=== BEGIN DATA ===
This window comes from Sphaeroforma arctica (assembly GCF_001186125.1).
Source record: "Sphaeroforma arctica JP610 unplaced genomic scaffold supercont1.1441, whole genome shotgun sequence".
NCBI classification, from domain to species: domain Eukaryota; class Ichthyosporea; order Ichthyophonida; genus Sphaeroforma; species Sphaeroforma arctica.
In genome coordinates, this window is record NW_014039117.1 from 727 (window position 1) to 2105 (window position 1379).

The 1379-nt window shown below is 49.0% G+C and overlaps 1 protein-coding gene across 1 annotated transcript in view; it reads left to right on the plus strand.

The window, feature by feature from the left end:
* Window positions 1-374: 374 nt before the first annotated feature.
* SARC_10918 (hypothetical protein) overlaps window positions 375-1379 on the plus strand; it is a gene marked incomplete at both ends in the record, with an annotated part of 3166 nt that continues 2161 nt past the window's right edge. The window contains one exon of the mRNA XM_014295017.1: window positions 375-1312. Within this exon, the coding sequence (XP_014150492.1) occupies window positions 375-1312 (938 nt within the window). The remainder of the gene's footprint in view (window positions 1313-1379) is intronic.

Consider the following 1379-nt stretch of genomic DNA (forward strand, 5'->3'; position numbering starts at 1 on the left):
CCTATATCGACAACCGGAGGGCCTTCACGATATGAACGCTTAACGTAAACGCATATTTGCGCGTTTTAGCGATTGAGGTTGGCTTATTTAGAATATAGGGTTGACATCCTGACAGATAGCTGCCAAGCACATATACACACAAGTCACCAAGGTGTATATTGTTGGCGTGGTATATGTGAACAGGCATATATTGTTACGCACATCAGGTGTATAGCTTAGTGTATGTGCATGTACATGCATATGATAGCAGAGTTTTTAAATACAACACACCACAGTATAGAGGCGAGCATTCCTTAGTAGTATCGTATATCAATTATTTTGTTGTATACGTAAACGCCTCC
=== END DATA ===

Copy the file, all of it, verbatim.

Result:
This window comes from Sphaeroforma arctica (assembly GCF_001186125.1).
Source record: "Sphaeroforma arctica JP610 unplaced genomic scaffold supercont1.1441, whole genome shotgun sequence".
NCBI classification, from domain to species: domain Eukaryota; class Ichthyosporea; order Ichthyophonida; genus Sphaeroforma; species Sphaeroforma arctica.
In genome coordinates, this window is record NW_014039117.1 from 727 (window position 1) to 2105 (window position 1379).

The 1379-nt window shown below is 49.0% G+C and overlaps 1 protein-coding gene across 1 annotated transcript in view; it reads left to right on the plus strand.

The window, feature by feature from the left end:
* Window positions 1-374: 374 nt before the first annotated feature.
* SARC_10918 (hypothetical protein) overlaps window positions 375-1379 on the plus strand; it is a gene marked incomplete at both ends in the record, with an annotated part of 3166 nt that continues 2161 nt past the window's right edge. The window contains one exon of the mRNA XM_014295017.1: window positions 375-1312. Within this exon, the coding sequence (XP_014150492.1) occupies window positions 375-1312 (938 nt within the window). The remainder of the gene's footprint in view (window positions 1313-1379) is intronic.

Consider the following 1379-nt stretch of genomic DNA (forward strand, 5'->3'; position numbering starts at 1 on the left):
CCTATATCGACAACCGGAGGGCCTTCACGATATGAACGCTTAACGTAAACGCATATTTGCGCGTTTTAGCGATTGAGGTTGGCTTATTTAGAATATAGGGTTGACATCCTGACAGATAGCTGCCAAGCACATATACACACAAGTCACCAAGGTGTATATTGTTGGCGTGGTATATGTGAACAGGCATATATTGTTACGCACATCAGGTGTATAGCTTAGTGTATGTGCATGTACATGCATATGATAGCAGAGTTTTTAAATACAACACACCACAGTATAGAGGCGAGCATTCCTTAGTAGTATCGTATATCAATTATTTTGTTGTATACGTAAACGCCTCC